Lt. Gov. Peggy Flanagan Sets a Pathway for the Underrepresented to Take Office

Minnesota Lt. Gov. Peggy Flanagan
Lt. Gov. Peggy Flanagan talks politics and priorities.

In 2016, we interviewed Peggy Flanagan, then a member of the House of Representatives for district 46A. Now lieutenant governor, Flanagan sat down with us to talk about what’s important for Minnesota, some of the joys and challenges of the office and more.

City South: What inspired you to run for the position of lieutenant governor?
PF: I really enjoyed my time in the House—it felt great to represent the community that raised me. I was planning on continuing in that role, but I had a conversation with then-Congressman Tim Walz, and he asked me to be his running mate. I needed to think about it—hard—because I really enjoyed my role in the Legislature. But the governor and I have been friends for 15 years. We first met when I was his trainer at Camp Wellstone in 2005, and from there we formed a friendship and worked together on issues when he was in Congress and when I was with Wellstone, and then with Children’s Defense Fund. When I thought about the [potential] for moving issues forward that affect children and families, I couldn’t pass up the opportunity.

There’s a real need to ensure that Native women are seen and heard and valued, and during that particular time there was the tragic murder of Savannah Greywind. Native women are all too often invisible at best, and worst, disposable. I thought if there’s a way we can highlight the good work that’s happening in the [Native American] community and ensure that [Native American] folks have a seat at the table, I didn’t want to pass up the opportunity.

I’m really pleased we were able to pass the Missing and Murdered Indigenous Women Task Force bill.

CS: What are some of the highlights from the past legislative session that you’re most pleased with?
We were able to increase funding for our schools, as well as freeze the special-education cross subsidy [the gap between the cost of special education services and what state and federal funding covers].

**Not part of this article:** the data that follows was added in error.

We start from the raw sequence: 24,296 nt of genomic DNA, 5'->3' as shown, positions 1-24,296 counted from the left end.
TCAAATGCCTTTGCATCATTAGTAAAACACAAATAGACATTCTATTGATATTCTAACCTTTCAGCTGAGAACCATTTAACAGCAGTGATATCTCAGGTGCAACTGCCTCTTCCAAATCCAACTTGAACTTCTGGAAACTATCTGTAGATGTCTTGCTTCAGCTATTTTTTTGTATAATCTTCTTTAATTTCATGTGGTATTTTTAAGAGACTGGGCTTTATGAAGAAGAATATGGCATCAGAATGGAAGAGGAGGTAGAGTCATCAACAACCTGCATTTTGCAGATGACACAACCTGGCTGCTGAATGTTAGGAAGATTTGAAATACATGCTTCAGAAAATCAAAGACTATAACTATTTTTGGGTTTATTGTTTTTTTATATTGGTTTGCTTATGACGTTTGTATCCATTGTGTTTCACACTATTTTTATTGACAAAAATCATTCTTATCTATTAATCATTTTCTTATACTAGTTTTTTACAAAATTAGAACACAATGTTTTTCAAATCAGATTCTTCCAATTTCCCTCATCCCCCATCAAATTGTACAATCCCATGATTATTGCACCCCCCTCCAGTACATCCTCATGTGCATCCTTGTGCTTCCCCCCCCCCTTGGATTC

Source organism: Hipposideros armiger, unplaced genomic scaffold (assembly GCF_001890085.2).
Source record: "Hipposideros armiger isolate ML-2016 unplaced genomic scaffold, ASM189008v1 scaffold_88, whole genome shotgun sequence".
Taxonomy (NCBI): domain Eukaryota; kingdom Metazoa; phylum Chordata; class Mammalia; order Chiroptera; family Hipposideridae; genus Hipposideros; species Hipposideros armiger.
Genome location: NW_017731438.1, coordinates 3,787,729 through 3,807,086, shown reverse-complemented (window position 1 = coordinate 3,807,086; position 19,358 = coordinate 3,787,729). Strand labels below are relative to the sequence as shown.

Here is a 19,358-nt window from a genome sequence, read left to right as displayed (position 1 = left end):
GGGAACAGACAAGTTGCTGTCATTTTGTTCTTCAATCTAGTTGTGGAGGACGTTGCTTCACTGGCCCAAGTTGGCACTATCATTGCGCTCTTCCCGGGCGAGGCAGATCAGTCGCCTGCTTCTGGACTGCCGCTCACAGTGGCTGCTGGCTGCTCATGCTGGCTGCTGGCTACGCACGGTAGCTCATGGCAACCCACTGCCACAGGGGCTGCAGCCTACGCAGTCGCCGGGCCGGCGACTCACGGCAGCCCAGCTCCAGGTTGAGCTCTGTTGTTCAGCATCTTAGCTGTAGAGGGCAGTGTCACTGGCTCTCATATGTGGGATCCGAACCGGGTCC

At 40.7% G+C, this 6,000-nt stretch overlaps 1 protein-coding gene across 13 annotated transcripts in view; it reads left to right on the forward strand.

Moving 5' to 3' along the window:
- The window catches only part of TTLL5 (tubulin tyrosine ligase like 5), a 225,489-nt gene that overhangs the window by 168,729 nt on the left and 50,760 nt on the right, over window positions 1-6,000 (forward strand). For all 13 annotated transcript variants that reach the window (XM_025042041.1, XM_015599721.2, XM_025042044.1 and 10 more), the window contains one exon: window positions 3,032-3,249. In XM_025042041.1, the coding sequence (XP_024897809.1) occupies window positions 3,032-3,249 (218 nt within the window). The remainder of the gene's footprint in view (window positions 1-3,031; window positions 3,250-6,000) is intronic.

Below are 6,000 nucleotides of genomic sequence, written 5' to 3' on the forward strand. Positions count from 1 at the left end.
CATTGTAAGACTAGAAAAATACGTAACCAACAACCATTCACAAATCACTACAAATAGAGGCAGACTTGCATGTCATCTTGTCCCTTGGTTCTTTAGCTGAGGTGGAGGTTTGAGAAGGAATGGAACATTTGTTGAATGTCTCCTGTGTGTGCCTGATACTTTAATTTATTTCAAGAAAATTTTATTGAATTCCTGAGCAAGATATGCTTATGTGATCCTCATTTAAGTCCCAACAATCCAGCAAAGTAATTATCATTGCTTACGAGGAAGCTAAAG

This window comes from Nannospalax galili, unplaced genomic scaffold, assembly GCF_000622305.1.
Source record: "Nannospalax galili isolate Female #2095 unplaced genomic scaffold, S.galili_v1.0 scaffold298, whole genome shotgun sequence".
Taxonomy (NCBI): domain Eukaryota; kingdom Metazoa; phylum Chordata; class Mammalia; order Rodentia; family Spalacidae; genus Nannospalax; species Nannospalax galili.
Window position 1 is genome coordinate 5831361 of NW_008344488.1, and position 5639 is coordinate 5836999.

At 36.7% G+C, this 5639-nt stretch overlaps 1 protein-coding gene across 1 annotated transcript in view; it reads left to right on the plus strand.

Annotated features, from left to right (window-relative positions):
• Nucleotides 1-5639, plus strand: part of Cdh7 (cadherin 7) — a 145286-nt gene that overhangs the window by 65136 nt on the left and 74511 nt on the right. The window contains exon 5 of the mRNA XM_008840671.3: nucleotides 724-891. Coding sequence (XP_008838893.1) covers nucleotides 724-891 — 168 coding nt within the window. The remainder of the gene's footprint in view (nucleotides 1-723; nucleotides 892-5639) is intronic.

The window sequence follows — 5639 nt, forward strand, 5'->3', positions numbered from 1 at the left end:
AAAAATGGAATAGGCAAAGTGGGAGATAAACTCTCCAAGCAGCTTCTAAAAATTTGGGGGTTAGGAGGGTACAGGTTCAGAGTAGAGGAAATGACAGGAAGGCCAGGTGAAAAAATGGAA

We increased the Minnesota Family Investment Program [MFIP]—which is cash assistance for families in need. The majority of the folks who are part of the MFIP program are children. When we think about increasing family incomes, we improve child outcomes, and I think that was a really important increase that we haven’t seen for 33 years. These are working families, families that work in retail, health care, the service industry. And it provides some economic stability for families while they get back on their feet.

We got a budget that put children and families and communities first. We didn’t get everything we wanted, but it’s a down payment.

And we also have to get serious about our roads and bridges. It’s going to be important for both sides to work together.

CS: What were some of the disappointments for you in the past legislative session?
The family leave policy. It passed in the House but was not included in the budget. I think Minnesota is ready for it, so that’s something we’re going to be continuing to advocate for in the future.

CS: What’s the best part of being lieutenant governor?
The work is different every single day. I get to work in partnership with the governor, who is a dear friend, and someone I respect and admire, and really digging into those tough issues together. We literally sat next to each other and put together the budget, line by line. The budget we put together is different than what we got at the end of the session. We think that budgets are fiscal documents, but more importantly, they’re moral documents.

I’m learning new things every single day. When you’re a member of the legislature, you focus on your community and on the committees. Now my constituency is the state of Minnesota, so I’m learning new things about our state all the time and it’s really exciting, and it’s a fun time to be here.